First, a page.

The past four years …. or, perhaps, better to say three-and a-quarter of them … has cemented what may be described as an island culture. Already under pressure from lackluster financial performance, the challenge going forward for many is going to be how to change in order to navigate the pressures not just from financial institutions imposing their climate and social license filters, but from a new administration that is going to bring in some form of a Green Deal, even if that deal is not entirely “New”. Ultimately, how things pan out will reflect whether these ropes are diametrically opposed in tug-of-war fashion or, while still at something of an angle to each other, combine to move the industry in a direction where both can claim to have achieved their objective.

For the industry in general, and the U.S. industry in particular, the key must be to engage in the debate and shape the future. Fighting to try and kill change will surely just end with the imposition of new and much less palatable rules. So, with all these issues in play, I am looking forward to 2021, and not just to forget 2020.

From a Ulysses business perspective it has not been anything like as challenging as the year has been for most, with the disruption that has come falling in to what can properly be described as “first world problems”. Put another way, mostly that has consisted of delays in arbitration hearings …. with the inevitable consequence that rearranged timelines start to pile right on top of one another !

We also saved a lot of money on travel (from the number of rearranged flights, just as well the airlines killed change fees), and learned more about Zoom / Webex / Teams than any of us really wanted to know. Which raises the question on the “new normal”; where will be the balancing point between the need for human interaction (work and social), and the time and cost saving of not needing or having to meet or be present in person ? While video can work very well for some events and particularly when you know the other people on a call, it isn’t quite the same for networking and business development, or saying “cheers” at the end of the day ! And for those that commute, is it really necessary routinely to be in five (or six, seven or more) days a week, traveling only during rush hour. I do not think the office will go away, but surely the average square footage needed per person is headed downwards.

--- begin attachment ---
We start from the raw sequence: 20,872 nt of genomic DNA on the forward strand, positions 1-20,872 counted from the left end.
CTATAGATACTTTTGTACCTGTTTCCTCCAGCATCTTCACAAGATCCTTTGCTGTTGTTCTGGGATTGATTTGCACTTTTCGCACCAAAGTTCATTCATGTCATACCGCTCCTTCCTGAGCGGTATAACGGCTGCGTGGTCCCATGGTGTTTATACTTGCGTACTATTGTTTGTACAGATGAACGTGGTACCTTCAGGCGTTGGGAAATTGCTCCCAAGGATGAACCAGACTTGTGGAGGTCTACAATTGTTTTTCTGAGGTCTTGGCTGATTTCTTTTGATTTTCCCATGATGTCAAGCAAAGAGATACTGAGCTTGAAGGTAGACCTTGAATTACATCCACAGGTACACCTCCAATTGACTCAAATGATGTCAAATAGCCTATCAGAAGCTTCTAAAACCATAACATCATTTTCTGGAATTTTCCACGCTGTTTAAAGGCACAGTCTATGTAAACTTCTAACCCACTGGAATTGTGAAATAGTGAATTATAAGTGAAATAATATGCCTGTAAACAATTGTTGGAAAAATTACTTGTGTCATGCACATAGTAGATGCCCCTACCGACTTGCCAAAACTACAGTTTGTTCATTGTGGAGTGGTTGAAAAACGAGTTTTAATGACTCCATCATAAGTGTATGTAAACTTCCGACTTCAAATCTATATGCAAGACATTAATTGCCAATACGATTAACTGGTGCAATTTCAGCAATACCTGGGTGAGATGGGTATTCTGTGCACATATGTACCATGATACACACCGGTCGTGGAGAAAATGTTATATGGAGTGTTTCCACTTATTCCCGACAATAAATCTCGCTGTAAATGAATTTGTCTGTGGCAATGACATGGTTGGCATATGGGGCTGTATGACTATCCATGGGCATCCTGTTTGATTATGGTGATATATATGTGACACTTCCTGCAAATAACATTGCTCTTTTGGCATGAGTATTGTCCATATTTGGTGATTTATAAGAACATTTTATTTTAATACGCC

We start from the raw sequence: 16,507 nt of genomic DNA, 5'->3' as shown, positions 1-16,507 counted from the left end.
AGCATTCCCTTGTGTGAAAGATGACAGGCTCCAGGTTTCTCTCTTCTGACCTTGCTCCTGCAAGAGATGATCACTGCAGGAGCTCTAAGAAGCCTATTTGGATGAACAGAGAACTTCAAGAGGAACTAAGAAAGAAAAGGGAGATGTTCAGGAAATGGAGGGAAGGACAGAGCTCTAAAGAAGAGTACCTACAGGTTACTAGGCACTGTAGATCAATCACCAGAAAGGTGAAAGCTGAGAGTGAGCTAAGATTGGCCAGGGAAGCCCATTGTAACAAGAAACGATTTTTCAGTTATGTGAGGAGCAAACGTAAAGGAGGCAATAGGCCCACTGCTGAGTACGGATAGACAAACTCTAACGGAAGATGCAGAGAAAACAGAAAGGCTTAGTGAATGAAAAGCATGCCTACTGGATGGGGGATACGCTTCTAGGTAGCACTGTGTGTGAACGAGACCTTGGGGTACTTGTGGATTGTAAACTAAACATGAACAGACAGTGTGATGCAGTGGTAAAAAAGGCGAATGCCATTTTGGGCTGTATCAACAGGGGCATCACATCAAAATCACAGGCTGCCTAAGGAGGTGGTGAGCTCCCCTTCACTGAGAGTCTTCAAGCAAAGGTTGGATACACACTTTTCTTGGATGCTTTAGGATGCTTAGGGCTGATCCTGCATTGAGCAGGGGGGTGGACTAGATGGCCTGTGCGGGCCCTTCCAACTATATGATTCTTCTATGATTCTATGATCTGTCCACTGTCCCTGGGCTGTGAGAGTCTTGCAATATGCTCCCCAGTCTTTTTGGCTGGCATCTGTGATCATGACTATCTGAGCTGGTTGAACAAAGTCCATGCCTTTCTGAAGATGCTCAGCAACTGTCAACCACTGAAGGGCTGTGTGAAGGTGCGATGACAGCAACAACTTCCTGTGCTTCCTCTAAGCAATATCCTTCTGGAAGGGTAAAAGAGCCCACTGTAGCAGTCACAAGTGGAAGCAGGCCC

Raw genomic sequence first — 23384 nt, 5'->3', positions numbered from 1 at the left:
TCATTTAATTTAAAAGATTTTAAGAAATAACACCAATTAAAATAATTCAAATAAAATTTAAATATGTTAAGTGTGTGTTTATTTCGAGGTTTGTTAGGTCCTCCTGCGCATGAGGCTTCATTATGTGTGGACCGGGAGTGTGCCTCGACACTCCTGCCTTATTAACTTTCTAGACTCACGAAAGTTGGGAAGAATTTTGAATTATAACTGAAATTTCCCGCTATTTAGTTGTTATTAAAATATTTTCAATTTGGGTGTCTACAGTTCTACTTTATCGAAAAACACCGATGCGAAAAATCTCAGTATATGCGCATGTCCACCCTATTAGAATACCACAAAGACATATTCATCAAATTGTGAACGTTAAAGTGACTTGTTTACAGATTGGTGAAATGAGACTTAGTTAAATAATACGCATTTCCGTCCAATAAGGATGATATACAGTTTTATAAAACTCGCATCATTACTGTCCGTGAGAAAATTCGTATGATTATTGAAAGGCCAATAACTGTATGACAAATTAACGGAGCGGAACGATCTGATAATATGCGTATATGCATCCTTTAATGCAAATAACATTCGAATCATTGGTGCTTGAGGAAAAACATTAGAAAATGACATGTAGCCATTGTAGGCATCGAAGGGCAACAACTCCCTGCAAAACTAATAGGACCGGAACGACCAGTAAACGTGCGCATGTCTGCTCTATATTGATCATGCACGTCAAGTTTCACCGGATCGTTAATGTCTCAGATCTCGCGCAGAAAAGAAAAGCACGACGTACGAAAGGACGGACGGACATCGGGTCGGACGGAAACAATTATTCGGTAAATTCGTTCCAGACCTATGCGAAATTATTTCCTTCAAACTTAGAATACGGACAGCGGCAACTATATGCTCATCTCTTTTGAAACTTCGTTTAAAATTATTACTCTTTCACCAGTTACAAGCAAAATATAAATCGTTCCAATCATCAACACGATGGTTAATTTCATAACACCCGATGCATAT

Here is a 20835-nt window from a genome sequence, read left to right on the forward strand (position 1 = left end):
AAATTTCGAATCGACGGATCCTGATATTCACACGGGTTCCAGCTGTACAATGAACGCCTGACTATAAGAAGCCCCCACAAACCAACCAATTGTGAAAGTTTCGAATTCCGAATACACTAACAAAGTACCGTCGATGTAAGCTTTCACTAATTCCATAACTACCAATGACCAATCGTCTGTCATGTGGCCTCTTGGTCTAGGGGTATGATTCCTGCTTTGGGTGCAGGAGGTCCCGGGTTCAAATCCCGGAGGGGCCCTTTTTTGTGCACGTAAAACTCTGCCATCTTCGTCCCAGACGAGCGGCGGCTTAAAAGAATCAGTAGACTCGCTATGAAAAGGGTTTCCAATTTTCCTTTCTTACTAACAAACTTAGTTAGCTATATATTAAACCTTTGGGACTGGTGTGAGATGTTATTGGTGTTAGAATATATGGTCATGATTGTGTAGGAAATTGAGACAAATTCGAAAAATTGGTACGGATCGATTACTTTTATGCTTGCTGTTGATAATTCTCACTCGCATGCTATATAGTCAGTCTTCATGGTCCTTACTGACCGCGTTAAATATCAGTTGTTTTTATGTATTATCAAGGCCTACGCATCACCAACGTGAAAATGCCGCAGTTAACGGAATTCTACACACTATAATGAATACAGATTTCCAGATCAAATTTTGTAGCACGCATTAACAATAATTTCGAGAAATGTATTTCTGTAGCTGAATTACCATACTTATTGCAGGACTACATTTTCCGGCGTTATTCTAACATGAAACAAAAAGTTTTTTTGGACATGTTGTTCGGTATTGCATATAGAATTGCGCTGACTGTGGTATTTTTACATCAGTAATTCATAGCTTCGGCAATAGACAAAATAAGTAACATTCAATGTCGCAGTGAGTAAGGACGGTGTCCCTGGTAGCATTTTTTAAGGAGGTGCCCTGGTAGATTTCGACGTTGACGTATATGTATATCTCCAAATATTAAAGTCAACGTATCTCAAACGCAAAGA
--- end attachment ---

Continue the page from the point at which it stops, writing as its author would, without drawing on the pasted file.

What else do I expect 2021 to bring ? Well, hopefully a return of something called “vacation” !

For me, my escape comes mid-year though with a trip to South Africa for three weeks to follow the Lions play the Springboks. Apologies to those who do not follow the sport … rugby, and a particular set of fixtures that takes place but once every twelve years.

Too good to miss and, I hope, a perfect antidote to this year.

Which seems a good point to wish everyone the very best for their own escape route from this year, that a vaccination comes your way sooner rather than later and that, in the interim, you are able to take some enjoyment out of the season.

Best regards … I’ve a feeling twenty-one is going to be a good year ….


Recent Posts

See All

U.S. Methane Emissions Charge (Methane Tax)

It is sometimes tempting to think you know it all, or at least have some knowledge of what is going on in the industry around you. Wrong ! This was highlighted on Tuesday this week (February 6, 2024)

Subscribe to the Blog

Thanks for submitting!

Subscribe to the Blog

Thanks for submitting!

bottom of page